Facebook confirmed reports that it is exploring a separate Instagram application for kids under the age of 13, the minimum age to use the flagship app.
A spokesperson told Adweek, “Increasingly, kids are asking their parents if they can join apps that help them keep up with their friends. Right now, there aren’t many options for parents, so we’re working on building additional products—like we did with Messenger Kids—that are suitable for kids, managed by parents. We’re exploring bringing a parent-controlled experience to Instagram to help kids keep up with their friends, discover new hobbies and interests and more.”
Shah wrote, “I’m excited to announce that going forward, we have identified youth work as a priority for Instagram and have added it to our H1 priority list. We will be building a new youth pillar within the community product group to focus on two things: Accelerating our integrity and privacy work to ensure the safest possible experience for teens; and building a version of Instagram that allows people under the age of 13 to safely use Instagram for the first time.”
Mac and Silverman reported that according to the internal post, the project will be overseen by head of Instagram Adam Mosseri and Facebook vice president Pavni Diwanji, who joined the company last December after working at Google, where she oversaw products focused on kids, including YouTube Kids.
Mosseri told Mac and Silverman there has been more demand among kids for apps like Instagram and acknowledged the challenges involved in verifying users’ ages, adding, “We have to do a lot here, but part of the solution is to create a version of Instagram for young people or kids where parents have transparency or control. It’s one of the things we’re exploring.”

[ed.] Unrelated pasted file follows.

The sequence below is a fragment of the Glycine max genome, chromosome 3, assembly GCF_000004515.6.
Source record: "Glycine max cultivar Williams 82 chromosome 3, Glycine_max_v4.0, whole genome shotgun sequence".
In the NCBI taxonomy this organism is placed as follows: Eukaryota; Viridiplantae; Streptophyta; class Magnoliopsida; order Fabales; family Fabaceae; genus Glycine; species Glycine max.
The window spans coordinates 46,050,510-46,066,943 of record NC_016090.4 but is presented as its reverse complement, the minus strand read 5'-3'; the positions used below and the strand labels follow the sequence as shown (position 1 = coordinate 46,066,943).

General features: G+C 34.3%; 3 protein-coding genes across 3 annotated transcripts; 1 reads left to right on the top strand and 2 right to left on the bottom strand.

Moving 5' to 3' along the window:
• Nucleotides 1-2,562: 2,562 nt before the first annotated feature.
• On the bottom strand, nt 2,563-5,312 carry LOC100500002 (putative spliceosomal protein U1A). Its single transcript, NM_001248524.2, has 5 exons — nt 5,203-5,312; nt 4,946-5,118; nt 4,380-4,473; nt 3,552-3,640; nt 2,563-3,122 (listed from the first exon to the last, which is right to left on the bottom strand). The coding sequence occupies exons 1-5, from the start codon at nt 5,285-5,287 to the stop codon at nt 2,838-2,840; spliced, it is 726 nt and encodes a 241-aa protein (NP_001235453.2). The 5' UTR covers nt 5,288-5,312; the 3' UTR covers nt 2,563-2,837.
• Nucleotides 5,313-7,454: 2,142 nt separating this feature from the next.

He said the product was in the early stages of development, and a detailed plan was not yet available.
Earlier this week, Instagram detailed several updates intended to keep its teen users safe, including:
- Using “privacy conscious” artificial intelligence and machine learning technology to determine the actual ages of its users and apply some of its new age-appropriate features, as well as to ensure that all users are at least 13.
- Preventing adults from sending Instagram Direct messages to people under 18 who don’t’ follow them.
- Using prompts to encourage teens to be cautious in conversations with adults when they are connected on the platform.
- Restricting adults who have engaged in potentially suspicious behavior, such as sending a large number of friend or message requests to users under the age of 18, from seeing teens’ accounts in suggested users and discovering teen accounts in Explore or Reels, and automatically hiding their comments on public posts by younger users.